Wound management needs to be addressed by a multidisciplinary team, with physical therapists playing a key role throughout: that's the theme of a new white paper that describes the current state of PTs in wound management. It serves as a resource for PTs, providers, payers, and policymakers thinking about the future of treatment.
"The Role of Physical Therapists in Wound Management (.pdf)" is an attempt to capture what PTs bring to the table when it comes to wound management, from the ways PT education programs prepare students for work in this area, to the specific interventions used, to the ways in which PTs are involved with treatment across practice settings. "The document supports wound management as an area of specialization for physical therapists," said Karen Gibbs, PT, DPT, PhD, coauthor of the white paper," since it provides clear delineation between the training and experience of the generalist PT and the PT who specializes in wound management." Gibbs is a board-certified clinical specialist in clinical electrophysiology and a diplomate of the American Board of Wound Management.
The paper also highlights issues related to state scope-of-practice provisions and payment considerations. The white paper was created by the Wound Management Special Interest Group of the APTA Academy of Clinical Electrophysiology and Wound Management.
"Previous documents on this subject addressed more narrow topics related to the roles of PTs in wound management, often focusing on the use of biophysical technologies," said Stephanie Woelfel, PT, DPT, the paper’s other coauthor." This paper looks at the broader ways in which PTs are involved in wound management and how we can leverage our unique skills to make a difference for our patients with wounds." Woelfel is also a board-certified clinical specialist in clinical electrophysiology and a fellow of the College of Clinical Wound Specialists.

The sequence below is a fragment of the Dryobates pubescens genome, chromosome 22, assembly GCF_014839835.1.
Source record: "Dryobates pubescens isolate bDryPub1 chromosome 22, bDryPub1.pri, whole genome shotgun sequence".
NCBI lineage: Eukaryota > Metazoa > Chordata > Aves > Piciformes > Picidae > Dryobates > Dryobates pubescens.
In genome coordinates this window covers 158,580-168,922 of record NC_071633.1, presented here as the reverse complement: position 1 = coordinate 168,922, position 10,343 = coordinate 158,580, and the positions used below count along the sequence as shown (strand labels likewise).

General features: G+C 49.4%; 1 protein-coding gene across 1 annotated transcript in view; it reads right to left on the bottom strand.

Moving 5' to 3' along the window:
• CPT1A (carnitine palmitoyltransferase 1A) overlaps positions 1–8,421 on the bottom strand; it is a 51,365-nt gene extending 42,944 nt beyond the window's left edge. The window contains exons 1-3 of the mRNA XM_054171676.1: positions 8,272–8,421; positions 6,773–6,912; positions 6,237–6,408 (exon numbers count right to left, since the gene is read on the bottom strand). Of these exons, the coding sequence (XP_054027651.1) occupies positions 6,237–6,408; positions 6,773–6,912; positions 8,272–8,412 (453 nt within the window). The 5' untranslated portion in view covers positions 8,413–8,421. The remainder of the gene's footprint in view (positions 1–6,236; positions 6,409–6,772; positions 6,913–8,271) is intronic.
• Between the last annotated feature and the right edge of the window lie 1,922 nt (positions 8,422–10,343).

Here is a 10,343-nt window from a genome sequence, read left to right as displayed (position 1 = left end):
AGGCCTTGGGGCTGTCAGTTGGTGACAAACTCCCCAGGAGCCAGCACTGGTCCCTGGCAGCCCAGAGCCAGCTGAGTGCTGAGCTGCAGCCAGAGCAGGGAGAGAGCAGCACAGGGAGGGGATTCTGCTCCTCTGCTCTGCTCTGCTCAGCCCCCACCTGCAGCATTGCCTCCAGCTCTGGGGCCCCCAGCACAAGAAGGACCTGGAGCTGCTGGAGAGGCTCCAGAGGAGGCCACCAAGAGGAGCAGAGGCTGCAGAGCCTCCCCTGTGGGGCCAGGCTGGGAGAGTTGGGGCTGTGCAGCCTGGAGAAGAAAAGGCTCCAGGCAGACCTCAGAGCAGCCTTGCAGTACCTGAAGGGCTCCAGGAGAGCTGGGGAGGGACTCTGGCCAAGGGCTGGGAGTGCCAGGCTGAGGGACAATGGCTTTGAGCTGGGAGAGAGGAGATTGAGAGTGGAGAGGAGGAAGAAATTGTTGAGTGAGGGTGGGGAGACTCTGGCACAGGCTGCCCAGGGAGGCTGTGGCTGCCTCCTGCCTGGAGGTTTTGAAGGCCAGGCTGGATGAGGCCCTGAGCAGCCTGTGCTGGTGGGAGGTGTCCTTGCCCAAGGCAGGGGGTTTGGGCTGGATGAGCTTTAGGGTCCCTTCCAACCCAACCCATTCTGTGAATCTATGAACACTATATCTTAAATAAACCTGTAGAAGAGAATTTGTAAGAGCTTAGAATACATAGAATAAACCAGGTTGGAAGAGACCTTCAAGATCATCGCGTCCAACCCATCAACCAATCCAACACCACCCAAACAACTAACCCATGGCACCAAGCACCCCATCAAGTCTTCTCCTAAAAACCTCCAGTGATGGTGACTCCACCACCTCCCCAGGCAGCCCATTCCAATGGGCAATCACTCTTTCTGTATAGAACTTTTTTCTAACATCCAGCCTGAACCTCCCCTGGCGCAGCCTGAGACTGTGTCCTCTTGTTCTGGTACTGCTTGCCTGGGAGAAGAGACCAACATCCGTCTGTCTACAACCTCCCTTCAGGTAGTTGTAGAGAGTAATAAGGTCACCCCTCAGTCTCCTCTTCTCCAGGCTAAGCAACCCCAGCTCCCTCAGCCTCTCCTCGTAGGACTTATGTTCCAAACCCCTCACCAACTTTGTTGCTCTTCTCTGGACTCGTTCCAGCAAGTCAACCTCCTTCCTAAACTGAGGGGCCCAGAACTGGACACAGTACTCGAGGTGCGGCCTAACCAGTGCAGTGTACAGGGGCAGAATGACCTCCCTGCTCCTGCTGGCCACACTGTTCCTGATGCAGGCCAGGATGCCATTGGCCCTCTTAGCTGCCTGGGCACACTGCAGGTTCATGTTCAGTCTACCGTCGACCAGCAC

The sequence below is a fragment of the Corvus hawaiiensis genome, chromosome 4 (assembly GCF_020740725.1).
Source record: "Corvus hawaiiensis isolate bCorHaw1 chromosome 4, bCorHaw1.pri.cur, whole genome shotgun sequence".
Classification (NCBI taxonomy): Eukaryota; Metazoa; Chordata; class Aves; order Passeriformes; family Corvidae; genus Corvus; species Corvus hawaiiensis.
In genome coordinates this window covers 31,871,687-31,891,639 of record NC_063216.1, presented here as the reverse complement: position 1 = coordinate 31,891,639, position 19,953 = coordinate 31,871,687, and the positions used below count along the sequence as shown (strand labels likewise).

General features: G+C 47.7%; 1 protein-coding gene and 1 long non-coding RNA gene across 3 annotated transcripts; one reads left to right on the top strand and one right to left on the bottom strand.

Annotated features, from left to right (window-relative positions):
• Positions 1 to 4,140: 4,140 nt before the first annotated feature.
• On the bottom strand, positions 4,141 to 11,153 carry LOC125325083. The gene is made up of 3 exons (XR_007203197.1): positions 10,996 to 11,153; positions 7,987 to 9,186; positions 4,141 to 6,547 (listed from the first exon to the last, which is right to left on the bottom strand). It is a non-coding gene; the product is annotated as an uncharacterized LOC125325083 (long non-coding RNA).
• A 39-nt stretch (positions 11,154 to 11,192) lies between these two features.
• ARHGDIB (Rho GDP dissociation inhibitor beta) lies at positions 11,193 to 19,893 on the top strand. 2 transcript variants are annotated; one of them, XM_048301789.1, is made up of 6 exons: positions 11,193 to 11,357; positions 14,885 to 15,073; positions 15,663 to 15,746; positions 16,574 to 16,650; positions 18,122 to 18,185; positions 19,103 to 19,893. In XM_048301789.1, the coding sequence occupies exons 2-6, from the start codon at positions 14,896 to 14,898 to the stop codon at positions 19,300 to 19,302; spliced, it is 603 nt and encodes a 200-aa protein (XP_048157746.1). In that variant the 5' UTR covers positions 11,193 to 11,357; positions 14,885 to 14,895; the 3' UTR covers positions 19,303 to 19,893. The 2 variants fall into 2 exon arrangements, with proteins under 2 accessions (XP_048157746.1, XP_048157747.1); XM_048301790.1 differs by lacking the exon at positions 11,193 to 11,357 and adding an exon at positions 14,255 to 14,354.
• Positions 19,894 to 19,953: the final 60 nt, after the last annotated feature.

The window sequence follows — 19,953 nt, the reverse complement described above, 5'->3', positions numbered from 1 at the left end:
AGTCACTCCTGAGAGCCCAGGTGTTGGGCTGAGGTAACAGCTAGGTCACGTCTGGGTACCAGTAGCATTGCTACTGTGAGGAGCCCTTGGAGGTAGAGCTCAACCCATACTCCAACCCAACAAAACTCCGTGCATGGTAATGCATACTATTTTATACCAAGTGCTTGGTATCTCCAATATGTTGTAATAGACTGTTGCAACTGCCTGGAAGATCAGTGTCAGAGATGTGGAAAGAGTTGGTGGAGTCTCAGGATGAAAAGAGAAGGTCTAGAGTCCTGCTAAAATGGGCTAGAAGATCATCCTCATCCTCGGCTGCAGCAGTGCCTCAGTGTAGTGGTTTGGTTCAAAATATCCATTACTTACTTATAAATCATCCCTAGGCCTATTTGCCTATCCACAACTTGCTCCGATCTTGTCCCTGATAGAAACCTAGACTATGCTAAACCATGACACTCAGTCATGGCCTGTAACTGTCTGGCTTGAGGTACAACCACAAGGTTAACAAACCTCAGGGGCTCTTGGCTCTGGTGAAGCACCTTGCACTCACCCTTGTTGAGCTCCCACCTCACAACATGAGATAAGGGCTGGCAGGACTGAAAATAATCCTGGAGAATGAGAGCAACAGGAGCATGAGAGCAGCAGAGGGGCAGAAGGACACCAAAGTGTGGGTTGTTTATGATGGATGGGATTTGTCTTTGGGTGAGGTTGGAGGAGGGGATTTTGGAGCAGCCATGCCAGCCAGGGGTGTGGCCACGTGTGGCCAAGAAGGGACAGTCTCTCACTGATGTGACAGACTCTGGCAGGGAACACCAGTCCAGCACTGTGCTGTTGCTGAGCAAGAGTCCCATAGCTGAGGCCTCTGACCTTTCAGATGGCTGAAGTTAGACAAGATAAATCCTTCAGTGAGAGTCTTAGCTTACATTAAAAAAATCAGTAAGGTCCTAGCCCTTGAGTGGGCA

The paper includes charts describing entry-level and postprofessional PT knowledge and skills related to normal tissue healing, examination, systems review, tests and measures, wound etiology and differential diagnosis, psychosocial considerations, and interventions. Additionally, the resource explores the specific interventions PTs use for wounds associated with pressure injuries, diabetes, and venous and arterial vascular insufficiencies.
According to Woelfel, the white paper is an attempt to provide education on the PT's role in hopes of moving the needle on collaborative care models in wound management.
"The 'collaborative model' of wound management is often discussed as the ideal, but depending on where you practice, or even your practice setting, the reality often looks different," Woelfel said. "The goal of this paper was to provide support for those collaborative models that are already in place and to offer a way to get conversations started where increased PT involvement in wound management is needed."
As these models are developed, Woelfel explained, payment issues should not be an afterthought. That's why the paper includes a section on what PTs need to consider when it comes to payment, including relevant CPT codes and links to documentation resources.
"The biggest message we're pushing regarding payment is the absolute necessity for clinicians practicing in wound management to truly understand what PTs can bill for and how to effectively monitor and do it," Woelfel said. "The days when PTs could rely on a manager to handle all of the billing stuff are gone."